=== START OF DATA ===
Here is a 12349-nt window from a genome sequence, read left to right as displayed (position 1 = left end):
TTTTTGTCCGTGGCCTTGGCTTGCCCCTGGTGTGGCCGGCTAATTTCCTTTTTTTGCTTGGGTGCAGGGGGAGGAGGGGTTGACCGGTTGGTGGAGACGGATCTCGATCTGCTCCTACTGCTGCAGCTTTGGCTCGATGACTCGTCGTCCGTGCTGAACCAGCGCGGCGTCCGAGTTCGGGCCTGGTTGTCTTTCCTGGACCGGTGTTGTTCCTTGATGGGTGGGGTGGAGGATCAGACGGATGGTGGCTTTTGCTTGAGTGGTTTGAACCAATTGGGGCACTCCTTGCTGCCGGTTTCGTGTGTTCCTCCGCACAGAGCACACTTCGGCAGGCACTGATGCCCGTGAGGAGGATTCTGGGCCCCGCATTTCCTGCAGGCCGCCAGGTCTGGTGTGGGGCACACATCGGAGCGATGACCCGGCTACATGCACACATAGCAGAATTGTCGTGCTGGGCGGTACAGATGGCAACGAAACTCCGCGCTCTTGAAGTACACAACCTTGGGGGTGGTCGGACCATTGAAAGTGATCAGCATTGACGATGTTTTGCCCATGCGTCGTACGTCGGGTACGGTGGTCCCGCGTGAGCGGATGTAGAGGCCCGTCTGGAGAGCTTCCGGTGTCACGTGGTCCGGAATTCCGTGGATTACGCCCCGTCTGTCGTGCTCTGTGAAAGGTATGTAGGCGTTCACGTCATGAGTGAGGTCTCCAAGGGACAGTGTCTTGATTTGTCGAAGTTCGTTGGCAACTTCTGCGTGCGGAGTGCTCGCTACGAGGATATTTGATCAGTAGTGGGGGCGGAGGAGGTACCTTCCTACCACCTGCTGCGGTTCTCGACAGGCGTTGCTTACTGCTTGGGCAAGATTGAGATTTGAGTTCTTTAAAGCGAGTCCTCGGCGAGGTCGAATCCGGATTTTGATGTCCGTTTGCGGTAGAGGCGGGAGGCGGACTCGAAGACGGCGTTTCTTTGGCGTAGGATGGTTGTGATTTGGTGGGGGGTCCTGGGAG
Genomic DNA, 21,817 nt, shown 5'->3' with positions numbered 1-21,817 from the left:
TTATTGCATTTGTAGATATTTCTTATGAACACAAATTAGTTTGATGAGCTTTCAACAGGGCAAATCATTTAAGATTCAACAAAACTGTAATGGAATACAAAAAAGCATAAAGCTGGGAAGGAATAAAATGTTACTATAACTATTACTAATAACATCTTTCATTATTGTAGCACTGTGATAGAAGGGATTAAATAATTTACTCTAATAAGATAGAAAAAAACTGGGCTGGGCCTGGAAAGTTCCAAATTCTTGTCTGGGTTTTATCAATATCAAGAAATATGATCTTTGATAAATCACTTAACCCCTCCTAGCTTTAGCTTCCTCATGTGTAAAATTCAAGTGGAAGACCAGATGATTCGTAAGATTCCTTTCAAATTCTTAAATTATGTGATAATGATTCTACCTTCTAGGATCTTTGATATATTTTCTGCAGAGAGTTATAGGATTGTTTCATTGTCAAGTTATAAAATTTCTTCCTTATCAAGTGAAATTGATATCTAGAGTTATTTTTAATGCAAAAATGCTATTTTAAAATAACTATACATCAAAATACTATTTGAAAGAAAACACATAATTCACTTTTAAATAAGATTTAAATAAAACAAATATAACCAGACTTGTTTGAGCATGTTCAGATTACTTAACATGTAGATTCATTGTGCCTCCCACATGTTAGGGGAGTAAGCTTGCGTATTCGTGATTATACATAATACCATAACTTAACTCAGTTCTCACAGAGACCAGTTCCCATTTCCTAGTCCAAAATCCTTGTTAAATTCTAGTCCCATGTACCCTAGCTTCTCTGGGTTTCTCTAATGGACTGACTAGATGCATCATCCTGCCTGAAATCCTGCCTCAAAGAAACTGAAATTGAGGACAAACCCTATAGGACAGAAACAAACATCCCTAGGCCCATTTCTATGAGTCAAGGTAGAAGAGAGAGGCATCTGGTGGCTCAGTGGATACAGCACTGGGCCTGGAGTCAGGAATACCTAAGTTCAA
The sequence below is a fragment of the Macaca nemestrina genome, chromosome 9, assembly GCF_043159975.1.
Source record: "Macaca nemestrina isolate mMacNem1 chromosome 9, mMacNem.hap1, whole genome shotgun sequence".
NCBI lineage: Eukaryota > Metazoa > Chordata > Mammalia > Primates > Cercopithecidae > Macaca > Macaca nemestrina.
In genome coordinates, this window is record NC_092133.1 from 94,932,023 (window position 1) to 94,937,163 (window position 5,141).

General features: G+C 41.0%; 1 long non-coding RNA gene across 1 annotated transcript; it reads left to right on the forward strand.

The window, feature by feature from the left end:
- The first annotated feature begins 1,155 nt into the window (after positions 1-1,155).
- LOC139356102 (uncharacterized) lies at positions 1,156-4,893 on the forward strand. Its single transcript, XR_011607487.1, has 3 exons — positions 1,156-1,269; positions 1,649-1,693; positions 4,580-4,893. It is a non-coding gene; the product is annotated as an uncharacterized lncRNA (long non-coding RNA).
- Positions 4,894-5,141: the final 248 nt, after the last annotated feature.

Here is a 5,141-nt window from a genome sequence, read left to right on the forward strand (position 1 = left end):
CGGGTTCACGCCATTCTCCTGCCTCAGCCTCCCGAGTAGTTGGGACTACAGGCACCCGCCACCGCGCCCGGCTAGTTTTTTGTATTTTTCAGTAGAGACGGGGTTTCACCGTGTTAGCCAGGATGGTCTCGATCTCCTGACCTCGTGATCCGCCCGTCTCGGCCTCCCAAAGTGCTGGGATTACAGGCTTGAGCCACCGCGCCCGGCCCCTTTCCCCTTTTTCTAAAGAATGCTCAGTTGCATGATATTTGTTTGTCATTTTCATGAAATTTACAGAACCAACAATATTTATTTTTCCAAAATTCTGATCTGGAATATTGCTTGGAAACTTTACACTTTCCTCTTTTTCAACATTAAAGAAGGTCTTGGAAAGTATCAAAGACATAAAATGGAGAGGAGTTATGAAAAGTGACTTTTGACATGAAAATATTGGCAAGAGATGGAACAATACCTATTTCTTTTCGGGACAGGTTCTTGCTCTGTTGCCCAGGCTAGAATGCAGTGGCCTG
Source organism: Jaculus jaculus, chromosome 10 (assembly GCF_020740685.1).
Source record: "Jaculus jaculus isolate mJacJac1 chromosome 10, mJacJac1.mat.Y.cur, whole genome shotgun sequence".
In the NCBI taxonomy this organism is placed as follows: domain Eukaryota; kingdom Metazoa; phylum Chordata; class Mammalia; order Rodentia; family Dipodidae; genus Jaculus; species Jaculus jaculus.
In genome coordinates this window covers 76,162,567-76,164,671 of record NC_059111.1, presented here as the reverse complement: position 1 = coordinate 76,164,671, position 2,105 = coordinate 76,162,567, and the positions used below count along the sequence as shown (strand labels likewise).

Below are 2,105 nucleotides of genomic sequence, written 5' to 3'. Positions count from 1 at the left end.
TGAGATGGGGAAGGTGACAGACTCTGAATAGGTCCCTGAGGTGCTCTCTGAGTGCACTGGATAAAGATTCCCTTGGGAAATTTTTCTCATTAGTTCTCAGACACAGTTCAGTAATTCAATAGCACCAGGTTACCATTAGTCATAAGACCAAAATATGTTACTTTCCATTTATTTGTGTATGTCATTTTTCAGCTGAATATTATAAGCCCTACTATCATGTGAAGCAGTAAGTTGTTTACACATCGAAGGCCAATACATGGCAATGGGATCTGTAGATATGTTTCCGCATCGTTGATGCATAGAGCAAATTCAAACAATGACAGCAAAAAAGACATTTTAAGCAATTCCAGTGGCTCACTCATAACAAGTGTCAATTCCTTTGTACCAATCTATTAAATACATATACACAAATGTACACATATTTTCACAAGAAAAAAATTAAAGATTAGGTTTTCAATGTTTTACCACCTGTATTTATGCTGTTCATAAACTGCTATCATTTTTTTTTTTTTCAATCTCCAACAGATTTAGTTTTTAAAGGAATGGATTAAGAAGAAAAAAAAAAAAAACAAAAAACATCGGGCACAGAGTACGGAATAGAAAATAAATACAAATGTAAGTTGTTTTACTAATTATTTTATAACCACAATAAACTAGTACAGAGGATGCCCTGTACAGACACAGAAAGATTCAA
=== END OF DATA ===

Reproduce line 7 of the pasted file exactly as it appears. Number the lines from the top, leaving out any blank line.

NCBI lineage: Eukaryota > Metazoa > Chordata > Mammalia > Primates > Cercopithecidae > Macaca > Macaca nemestrina.